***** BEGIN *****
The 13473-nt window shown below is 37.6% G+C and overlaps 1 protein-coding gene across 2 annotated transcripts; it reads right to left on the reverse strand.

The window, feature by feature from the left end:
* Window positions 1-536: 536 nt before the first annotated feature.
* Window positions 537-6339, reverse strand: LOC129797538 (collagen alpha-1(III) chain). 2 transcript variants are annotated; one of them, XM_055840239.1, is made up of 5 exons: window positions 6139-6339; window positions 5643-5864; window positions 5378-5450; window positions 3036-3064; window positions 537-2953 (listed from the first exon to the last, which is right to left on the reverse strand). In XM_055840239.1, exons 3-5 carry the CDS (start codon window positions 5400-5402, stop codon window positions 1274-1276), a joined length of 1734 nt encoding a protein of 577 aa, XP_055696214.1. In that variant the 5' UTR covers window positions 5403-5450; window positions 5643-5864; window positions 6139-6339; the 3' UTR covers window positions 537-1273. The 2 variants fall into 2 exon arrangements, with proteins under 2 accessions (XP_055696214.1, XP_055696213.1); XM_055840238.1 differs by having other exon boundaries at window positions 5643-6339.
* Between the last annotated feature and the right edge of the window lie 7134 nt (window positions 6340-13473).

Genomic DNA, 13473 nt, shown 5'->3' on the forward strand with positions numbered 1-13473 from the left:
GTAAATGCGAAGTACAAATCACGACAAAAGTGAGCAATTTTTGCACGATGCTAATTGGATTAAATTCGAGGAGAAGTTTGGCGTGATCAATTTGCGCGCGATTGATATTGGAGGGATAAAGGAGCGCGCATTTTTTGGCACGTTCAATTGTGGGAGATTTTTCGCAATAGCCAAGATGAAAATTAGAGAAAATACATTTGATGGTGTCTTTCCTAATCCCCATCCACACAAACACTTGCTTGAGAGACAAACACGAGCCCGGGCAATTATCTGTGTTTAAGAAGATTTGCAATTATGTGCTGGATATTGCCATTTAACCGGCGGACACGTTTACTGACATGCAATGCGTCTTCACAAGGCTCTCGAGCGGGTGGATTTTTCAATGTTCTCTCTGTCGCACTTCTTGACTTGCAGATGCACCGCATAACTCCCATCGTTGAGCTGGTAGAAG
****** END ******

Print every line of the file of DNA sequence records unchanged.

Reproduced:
The 13473-nt window shown below is 37.6% G+C and overlaps 1 protein-coding gene across 2 annotated transcripts; it reads right to left on the reverse strand.

The window, feature by feature from the left end:
* Window positions 1-536: 536 nt before the first annotated feature.
* Window positions 537-6339, reverse strand: LOC129797538 (collagen alpha-1(III) chain). 2 transcript variants are annotated; one of them, XM_055840239.1, is made up of 5 exons: window positions 6139-6339; window positions 5643-5864; window positions 5378-5450; window positions 3036-3064; window positions 537-2953 (listed from the first exon to the last, which is right to left on the reverse strand). In XM_055840239.1, exons 3-5 carry the CDS (start codon window positions 5400-5402, stop codon window positions 1274-1276), a joined length of 1734 nt encoding a protein of 577 aa, XP_055696214.1. In that variant the 5' UTR covers window positions 5403-5450; window positions 5643-5864; window positions 6139-6339; the 3' UTR covers window positions 537-1273. The 2 variants fall into 2 exon arrangements, with proteins under 2 accessions (XP_055696214.1, XP_055696213.1); XM_055840238.1 differs by having other exon boundaries at window positions 5643-6339.
* Between the last annotated feature and the right edge of the window lie 7134 nt (window positions 6340-13473).

Genomic DNA, 13473 nt, shown 5'->3' on the forward strand with positions numbered 1-13473 from the left:
GTAAATGCGAAGTACAAATCACGACAAAAGTGAGCAATTTTTGCACGATGCTAATTGGATTAAATTCGAGGAGAAGTTTGGCGTGATCAATTTGCGCGCGATTGATATTGGAGGGATAAAGGAGCGCGCATTTTTTGGCACGTTCAATTGTGGGAGATTTTTCGCAATAGCCAAGATGAAAATTAGAGAAAATACATTTGATGGTGTCTTTCCTAATCCCCATCCACACAAACACTTGCTTGAGAGACAAACACGAGCCCGGGCAATTATCTGTGTTTAAGAAGATTTGCAATTATGTGCTGGATATTGCCATTTAACCGGCGGACACGTTTACTGACATGCAATGCGTCTTCACAAGGCTCTCGAGCGGGTGGATTTTTCAATGTTCTCTCTGTCGCACTTCTTGACTTGCAGATGCACCGCATAACTCCCATCGTTGAGCTGGTAGAAG